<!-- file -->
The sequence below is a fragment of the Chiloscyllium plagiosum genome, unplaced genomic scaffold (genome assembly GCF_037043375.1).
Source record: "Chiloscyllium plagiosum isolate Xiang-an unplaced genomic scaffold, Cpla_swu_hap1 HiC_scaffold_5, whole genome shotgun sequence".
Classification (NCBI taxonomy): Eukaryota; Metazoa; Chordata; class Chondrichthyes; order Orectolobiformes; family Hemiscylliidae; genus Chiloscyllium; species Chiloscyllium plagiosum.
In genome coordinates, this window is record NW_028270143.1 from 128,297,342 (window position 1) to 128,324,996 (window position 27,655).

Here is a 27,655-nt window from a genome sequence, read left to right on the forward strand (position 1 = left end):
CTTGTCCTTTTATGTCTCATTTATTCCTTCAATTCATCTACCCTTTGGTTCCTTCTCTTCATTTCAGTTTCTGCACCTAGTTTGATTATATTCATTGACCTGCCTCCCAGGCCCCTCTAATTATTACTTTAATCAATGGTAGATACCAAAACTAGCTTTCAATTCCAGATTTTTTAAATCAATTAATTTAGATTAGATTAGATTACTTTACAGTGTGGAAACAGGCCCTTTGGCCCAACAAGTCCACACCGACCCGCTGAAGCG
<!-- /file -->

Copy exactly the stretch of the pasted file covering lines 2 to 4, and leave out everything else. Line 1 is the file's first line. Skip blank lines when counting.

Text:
Source record: "Chiloscyllium plagiosum isolate Xiang-an unplaced genomic scaffold, Cpla_swu_hap1 HiC_scaffold_5, whole genome shotgun sequence".
Classification (NCBI taxonomy): Eukaryota; Metazoa; Chordata; class Chondrichthyes; order Orectolobiformes; family Hemiscylliidae; genus Chiloscyllium; species Chiloscyllium plagiosum.
In genome coordinates, this window is record NW_028270143.1 from 128,297,342 (window position 1) to 128,324,996 (window position 27,655).